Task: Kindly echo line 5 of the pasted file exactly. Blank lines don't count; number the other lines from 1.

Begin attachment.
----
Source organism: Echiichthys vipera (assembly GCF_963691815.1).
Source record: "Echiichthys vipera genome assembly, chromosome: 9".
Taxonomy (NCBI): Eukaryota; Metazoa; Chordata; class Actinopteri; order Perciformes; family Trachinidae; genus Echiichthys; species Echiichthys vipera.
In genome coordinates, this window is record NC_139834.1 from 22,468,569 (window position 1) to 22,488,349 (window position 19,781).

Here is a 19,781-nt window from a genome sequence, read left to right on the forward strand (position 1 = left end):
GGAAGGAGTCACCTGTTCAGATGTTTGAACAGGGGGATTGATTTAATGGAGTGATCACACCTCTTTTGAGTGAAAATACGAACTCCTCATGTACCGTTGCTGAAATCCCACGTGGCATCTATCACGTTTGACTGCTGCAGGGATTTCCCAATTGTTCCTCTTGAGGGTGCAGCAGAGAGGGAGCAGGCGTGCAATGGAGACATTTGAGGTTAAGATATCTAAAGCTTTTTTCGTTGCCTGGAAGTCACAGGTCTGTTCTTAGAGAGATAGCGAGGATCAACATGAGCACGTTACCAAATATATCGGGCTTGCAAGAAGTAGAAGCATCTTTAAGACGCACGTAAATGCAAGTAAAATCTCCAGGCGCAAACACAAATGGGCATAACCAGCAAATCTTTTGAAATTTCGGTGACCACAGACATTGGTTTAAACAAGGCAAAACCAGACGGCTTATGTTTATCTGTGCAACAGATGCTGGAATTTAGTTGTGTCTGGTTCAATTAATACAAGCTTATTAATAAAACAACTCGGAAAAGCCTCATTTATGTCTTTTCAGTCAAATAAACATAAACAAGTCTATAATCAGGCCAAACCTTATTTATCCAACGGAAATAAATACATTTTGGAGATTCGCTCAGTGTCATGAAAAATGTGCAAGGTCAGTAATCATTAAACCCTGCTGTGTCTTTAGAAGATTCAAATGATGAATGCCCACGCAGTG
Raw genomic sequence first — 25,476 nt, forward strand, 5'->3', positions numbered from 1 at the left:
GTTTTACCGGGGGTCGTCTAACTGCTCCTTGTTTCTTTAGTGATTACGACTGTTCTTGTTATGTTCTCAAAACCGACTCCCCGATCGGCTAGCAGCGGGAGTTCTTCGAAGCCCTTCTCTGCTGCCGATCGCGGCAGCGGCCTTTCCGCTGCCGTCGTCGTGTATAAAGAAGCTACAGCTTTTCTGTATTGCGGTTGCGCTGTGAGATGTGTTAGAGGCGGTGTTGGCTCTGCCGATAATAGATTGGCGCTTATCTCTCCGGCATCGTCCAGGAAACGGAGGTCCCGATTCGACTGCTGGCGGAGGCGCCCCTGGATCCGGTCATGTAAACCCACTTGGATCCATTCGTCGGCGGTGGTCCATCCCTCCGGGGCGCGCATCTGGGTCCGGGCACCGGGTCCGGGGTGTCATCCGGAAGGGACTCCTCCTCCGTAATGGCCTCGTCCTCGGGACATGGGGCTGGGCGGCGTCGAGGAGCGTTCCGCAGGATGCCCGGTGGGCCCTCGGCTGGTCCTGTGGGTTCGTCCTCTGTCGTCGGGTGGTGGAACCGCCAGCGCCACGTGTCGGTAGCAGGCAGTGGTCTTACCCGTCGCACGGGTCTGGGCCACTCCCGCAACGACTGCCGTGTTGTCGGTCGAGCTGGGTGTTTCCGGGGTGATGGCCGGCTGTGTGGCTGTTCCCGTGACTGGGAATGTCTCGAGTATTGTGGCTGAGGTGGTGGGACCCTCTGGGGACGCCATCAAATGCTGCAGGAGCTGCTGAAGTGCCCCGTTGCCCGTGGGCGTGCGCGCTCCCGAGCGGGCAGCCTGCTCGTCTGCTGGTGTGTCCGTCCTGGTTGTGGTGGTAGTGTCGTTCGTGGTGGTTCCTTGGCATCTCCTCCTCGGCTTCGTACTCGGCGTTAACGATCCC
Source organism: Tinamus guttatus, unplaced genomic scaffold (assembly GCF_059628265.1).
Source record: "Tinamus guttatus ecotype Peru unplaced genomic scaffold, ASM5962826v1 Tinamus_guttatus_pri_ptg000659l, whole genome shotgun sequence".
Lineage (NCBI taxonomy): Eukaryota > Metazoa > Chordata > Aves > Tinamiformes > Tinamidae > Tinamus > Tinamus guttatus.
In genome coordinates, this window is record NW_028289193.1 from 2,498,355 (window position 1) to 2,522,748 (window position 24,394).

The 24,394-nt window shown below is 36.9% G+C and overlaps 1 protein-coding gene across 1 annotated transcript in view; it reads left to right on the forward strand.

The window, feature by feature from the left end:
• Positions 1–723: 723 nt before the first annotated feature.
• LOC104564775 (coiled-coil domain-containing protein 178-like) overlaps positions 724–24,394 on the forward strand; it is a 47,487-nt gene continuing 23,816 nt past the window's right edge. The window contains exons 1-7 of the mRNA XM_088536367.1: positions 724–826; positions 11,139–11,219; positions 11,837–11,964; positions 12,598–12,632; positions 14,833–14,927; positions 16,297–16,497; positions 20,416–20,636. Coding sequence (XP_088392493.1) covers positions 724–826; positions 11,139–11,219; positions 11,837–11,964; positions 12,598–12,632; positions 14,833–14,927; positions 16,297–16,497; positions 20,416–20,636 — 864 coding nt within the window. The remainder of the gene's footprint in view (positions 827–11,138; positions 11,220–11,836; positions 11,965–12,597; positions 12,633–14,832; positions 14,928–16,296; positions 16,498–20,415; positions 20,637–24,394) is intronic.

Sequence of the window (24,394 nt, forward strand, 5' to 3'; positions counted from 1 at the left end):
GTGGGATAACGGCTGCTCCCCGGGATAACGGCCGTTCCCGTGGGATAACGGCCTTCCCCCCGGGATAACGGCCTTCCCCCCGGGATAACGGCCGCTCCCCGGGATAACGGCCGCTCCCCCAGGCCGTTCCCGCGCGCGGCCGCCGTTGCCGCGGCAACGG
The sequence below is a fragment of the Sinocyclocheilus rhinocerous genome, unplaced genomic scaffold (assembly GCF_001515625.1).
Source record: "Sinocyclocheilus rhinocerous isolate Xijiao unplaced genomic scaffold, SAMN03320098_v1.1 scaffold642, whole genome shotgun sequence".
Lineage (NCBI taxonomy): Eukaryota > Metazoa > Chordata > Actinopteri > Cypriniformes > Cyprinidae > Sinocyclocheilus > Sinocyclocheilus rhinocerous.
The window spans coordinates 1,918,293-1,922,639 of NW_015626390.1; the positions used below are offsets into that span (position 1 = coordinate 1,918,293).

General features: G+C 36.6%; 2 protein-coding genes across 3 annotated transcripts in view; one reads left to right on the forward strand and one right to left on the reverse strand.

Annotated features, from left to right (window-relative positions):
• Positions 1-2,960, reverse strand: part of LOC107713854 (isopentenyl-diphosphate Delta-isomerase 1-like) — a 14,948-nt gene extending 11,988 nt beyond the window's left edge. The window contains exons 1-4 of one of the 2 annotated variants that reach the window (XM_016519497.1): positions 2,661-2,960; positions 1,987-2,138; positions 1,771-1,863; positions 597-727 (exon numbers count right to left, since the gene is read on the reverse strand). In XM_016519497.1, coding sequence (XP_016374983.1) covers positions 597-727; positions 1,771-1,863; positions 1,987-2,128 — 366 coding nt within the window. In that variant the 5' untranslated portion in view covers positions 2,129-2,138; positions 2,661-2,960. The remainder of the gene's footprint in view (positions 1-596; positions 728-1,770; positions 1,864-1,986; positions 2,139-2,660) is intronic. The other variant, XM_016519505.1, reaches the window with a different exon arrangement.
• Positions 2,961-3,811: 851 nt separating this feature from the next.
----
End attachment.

Here is a 19,781-nt window from a genome sequence, read left to right on the forward strand (position 1 = left end):